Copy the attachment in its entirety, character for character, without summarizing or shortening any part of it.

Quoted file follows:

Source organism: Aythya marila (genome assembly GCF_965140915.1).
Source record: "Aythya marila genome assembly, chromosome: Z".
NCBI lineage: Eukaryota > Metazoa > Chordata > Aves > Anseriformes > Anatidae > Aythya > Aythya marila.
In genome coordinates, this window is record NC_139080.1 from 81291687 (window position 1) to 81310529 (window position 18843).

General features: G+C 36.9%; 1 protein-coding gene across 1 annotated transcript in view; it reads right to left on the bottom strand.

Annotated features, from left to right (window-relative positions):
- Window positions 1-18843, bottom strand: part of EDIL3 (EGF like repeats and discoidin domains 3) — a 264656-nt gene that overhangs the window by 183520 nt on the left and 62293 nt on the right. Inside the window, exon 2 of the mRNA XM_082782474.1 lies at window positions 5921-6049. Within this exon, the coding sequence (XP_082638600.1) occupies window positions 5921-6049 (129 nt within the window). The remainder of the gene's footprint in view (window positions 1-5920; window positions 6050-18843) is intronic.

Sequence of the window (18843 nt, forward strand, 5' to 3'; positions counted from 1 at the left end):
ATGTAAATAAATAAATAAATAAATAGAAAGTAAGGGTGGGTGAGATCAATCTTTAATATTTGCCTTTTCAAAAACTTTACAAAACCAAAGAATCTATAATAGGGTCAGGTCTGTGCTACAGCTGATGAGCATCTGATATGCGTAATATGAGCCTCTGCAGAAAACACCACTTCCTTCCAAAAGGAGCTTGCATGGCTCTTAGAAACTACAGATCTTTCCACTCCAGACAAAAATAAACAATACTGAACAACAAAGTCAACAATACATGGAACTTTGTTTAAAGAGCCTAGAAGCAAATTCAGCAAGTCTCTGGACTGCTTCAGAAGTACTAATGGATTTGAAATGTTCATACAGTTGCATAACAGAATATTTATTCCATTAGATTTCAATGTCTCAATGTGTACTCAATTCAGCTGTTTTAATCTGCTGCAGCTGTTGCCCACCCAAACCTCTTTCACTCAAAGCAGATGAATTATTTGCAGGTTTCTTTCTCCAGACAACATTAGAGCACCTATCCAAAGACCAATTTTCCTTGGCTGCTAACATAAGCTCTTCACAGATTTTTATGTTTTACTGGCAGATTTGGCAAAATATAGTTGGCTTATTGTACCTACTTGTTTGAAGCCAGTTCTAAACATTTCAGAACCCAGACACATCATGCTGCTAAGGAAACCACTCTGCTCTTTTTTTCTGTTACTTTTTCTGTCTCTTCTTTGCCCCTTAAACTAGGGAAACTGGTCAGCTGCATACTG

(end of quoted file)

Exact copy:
Source organism: Aythya marila (genome assembly GCF_965140915.1).
Source record: "Aythya marila genome assembly, chromosome: Z".
NCBI lineage: Eukaryota > Metazoa > Chordata > Aves > Anseriformes > Anatidae > Aythya > Aythya marila.
In genome coordinates, this window is record NC_139080.1 from 81291687 (window position 1) to 81310529 (window position 18843).

General features: G+C 36.9%; 1 protein-coding gene across 1 annotated transcript in view; it reads right to left on the bottom strand.

Annotated features, from left to right (window-relative positions):
- Window positions 1-18843, bottom strand: part of EDIL3 (EGF like repeats and discoidin domains 3) — a 264656-nt gene that overhangs the window by 183520 nt on the left and 62293 nt on the right. Inside the window, exon 2 of the mRNA XM_082782474.1 lies at window positions 5921-6049. Within this exon, the coding sequence (XP_082638600.1) occupies window positions 5921-6049 (129 nt within the window). The remainder of the gene's footprint in view (window positions 1-5920; window positions 6050-18843) is intronic.

Sequence of the window (18843 nt, forward strand, 5' to 3'; positions counted from 1 at the left end):
ATGTAAATAAATAAATAAATAAATAGAAAGTAAGGGTGGGTGAGATCAATCTTTAATATTTGCCTTTTCAAAAACTTTACAAAACCAAAGAATCTATAATAGGGTCAGGTCTGTGCTACAGCTGATGAGCATCTGATATGCGTAATATGAGCCTCTGCAGAAAACACCACTTCCTTCCAAAAGGAGCTTGCATGGCTCTTAGAAACTACAGATCTTTCCACTCCAGACAAAAATAAACAATACTGAACAACAAAGTCAACAATACATGGAACTTTGTTTAAAGAGCCTAGAAGCAAATTCAGCAAGTCTCTGGACTGCTTCAGAAGTACTAATGGATTTGAAATGTTCATACAGTTGCATAACAGAATATTTATTCCATTAGATTTCAATGTCTCAATGTGTACTCAATTCAGCTGTTTTAATCTGCTGCAGCTGTTGCCCACCCAAACCTCTTTCACTCAAAGCAGATGAATTATTTGCAGGTTTCTTTCTCCAGACAACATTAGAGCACCTATCCAAAGACCAATTTTCCTTGGCTGCTAACATAAGCTCTTCACAGATTTTTATGTTTTACTGGCAGATTTGGCAAAATATAGTTGGCTTATTGTACCTACTTGTTTGAAGCCAGTTCTAAACATTTCAGAACCCAGACACATCATGCTGCTAAGGAAACCACTCTGCTCTTTTTTTCTGTTACTTTTTCTGTCTCTTCTTTGCCCCTTAAACTAGGGAAACTGGTCAGCTGCATACTG